As I wrote in the last few entries, those of us in initial formation took an iconography class. We learned about the history and meaning of icons during the first week and in the second week, we got to "write" icons under the guidance and direction of our professor, Sister Mariella.
Sister Mariella is no stranger to iconography. She prayed and wrote two San Damiano Crucifixes. One is in St. Rita's Chapel. The San Damiano Crucifix is an icon that Franciscans hold dear. St. Francis received his call to rebuild the Church when he was praying before the crucifix in San Damiano. When he heard this call, he thought he had to rebuild the physical structure of the church. He realized later that his call was to rebuild the Catholic Church. For Franciscans, this crucifix is a reminder of our call and commitment to God.
This summer, S. Mariella took on the challenge of teaching us. We learned that icons are sacred images. These images are the Bible of the Illiterate: the Word is for hearing and the Icon is for sight. They are called "Gates to Heaven" or "Windows to the Eternal." Icons are rooted in the incarnation and they represent humanity and divinity. Their simplicity, flatness, unreal colors, and different facial structures can be difficult for some Westerners to appreciate at first, but this "different" artistic language emphasizes that the figures being represented in the icon are beyond the physical world. In other words, they are spiritual.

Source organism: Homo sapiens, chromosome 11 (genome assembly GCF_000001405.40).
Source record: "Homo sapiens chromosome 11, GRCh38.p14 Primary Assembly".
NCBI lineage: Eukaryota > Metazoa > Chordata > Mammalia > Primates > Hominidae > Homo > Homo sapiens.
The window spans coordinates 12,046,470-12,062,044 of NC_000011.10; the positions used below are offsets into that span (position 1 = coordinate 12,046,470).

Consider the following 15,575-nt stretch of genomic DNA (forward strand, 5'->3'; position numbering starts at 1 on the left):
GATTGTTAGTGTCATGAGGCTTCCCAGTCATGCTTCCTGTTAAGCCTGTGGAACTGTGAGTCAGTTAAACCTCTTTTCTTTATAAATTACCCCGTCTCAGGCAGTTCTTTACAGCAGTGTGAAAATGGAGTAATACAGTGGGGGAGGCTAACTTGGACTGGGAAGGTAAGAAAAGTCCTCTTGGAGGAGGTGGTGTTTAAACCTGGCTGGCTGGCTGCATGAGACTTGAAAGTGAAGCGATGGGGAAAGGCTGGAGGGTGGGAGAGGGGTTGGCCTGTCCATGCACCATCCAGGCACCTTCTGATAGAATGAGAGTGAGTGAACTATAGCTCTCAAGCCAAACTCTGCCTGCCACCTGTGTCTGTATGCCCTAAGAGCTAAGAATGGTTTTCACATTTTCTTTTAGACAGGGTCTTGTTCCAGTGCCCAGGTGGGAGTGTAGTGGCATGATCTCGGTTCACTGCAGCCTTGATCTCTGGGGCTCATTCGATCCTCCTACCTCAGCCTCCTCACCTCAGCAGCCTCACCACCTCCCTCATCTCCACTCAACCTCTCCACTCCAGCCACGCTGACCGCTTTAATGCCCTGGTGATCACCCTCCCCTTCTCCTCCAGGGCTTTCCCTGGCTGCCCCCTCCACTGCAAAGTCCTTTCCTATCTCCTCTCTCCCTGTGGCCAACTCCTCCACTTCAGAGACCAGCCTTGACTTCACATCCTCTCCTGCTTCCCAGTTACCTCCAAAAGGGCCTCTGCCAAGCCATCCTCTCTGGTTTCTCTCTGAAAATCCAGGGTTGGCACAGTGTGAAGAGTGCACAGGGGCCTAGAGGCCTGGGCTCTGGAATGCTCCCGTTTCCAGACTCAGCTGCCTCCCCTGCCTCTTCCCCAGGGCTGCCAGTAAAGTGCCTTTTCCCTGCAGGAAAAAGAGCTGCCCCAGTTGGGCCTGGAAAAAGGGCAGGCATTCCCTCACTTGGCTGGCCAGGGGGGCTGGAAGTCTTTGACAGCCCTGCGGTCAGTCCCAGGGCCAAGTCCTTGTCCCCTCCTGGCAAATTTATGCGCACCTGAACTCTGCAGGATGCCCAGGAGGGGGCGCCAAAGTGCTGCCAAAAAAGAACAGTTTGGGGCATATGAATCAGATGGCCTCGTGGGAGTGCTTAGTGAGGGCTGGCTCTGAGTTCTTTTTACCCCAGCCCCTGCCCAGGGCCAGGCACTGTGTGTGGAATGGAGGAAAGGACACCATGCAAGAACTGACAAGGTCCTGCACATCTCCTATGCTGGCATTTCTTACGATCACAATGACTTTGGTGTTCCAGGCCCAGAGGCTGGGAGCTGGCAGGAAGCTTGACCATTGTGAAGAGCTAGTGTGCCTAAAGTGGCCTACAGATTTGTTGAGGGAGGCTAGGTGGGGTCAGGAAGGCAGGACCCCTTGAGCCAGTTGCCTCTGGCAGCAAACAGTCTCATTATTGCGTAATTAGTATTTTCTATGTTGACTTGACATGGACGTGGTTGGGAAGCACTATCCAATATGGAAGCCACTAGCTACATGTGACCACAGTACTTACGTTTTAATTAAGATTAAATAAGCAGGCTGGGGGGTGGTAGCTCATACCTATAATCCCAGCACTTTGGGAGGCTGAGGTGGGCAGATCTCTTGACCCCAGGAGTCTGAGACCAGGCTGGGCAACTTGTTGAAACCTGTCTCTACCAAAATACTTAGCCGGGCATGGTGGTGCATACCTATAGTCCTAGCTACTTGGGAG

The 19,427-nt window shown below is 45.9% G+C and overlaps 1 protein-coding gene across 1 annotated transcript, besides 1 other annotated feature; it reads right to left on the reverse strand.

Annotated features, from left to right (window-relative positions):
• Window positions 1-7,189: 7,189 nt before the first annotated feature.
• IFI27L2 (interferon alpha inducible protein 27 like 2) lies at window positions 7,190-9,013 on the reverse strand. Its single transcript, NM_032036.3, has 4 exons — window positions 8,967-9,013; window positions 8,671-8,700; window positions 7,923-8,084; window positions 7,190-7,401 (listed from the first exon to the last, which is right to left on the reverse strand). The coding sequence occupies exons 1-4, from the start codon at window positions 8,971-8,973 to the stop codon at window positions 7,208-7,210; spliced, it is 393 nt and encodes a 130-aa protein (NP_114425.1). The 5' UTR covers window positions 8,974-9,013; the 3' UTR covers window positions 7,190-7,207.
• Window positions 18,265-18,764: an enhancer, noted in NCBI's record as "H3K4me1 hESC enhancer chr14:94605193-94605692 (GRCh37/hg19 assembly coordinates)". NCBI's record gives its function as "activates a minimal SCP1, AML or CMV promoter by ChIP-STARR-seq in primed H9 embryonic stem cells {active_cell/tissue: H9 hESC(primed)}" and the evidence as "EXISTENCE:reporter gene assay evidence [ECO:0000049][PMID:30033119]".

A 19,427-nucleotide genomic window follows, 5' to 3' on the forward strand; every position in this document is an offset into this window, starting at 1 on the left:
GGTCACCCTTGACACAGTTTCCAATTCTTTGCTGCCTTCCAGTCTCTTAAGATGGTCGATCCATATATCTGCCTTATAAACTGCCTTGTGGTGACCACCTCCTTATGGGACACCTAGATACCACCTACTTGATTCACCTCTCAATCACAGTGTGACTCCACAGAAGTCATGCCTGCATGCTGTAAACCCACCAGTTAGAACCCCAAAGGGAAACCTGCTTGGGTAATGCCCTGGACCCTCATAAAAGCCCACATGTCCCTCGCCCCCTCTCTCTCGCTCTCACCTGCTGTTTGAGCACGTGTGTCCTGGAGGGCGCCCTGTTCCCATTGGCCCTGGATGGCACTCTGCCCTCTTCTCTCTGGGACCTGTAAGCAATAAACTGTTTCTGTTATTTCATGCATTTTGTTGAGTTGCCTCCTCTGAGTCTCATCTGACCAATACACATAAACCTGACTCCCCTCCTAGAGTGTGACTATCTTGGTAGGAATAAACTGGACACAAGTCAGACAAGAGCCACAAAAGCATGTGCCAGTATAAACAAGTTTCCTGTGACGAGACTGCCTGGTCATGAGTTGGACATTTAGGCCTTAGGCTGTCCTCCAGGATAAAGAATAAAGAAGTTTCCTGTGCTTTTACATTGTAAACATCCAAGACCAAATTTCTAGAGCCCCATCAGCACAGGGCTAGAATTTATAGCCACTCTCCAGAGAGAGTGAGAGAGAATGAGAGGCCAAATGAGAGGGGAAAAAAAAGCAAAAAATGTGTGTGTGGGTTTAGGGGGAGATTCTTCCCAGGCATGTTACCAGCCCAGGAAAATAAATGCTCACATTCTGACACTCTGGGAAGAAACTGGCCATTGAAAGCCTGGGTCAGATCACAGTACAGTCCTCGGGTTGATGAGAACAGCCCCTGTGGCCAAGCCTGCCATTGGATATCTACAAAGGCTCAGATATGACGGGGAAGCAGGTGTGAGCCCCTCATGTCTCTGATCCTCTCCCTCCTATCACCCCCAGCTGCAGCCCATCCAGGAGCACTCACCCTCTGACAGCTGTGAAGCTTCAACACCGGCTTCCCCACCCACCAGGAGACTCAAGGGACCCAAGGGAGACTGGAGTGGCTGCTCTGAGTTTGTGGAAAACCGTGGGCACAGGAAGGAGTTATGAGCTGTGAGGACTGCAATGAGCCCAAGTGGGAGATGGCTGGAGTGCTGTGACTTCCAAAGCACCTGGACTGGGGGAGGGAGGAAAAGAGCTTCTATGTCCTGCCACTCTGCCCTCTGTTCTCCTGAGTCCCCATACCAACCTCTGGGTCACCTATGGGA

Icons were controversial for a time. In the eighth century, there was an Iconoclastic movement that was anti-icons. The two major arguments of Iconoclasm were the prohibition against fashioning images, and the presumption that it was idol worship. (Exodus 20:4- " You shall not make for yourself an idol.) However, these misconceptions were overcome as St. John Damascene, St. Athenasius, St. Cyril of Alexandra, Empress Theodora, and others corrected the false notions. In 843, Theodora restored the devotion to the images. They once again became a way for people to pray, as people understood that icons are not being worshiped.
We also learned that we "write" icons. I kept having to correct myself for saying "paint." When we look at an icon, we "read" them. When we write them, the darkest colors usually go first, for a gradual movement to light, to represent the our interior movements from dark to light. The whole process is a prayer. One cannot write an icon without praying.
I am just fascinated that the icons don't smell, because we made the paint with egg yoke! That's how iconographers make the paint.
Here are our icons in front of the San Damiano Cross in St. Rita's Chapel:
I was able to pray with the Good Shepherd icon last weekend, which was very enriching! My icon was of St. Monica (far left), and it helped me to feel more connected with her and her story.
Right now, we are applying the varnish to the icons. It's really helping to bring out the colors!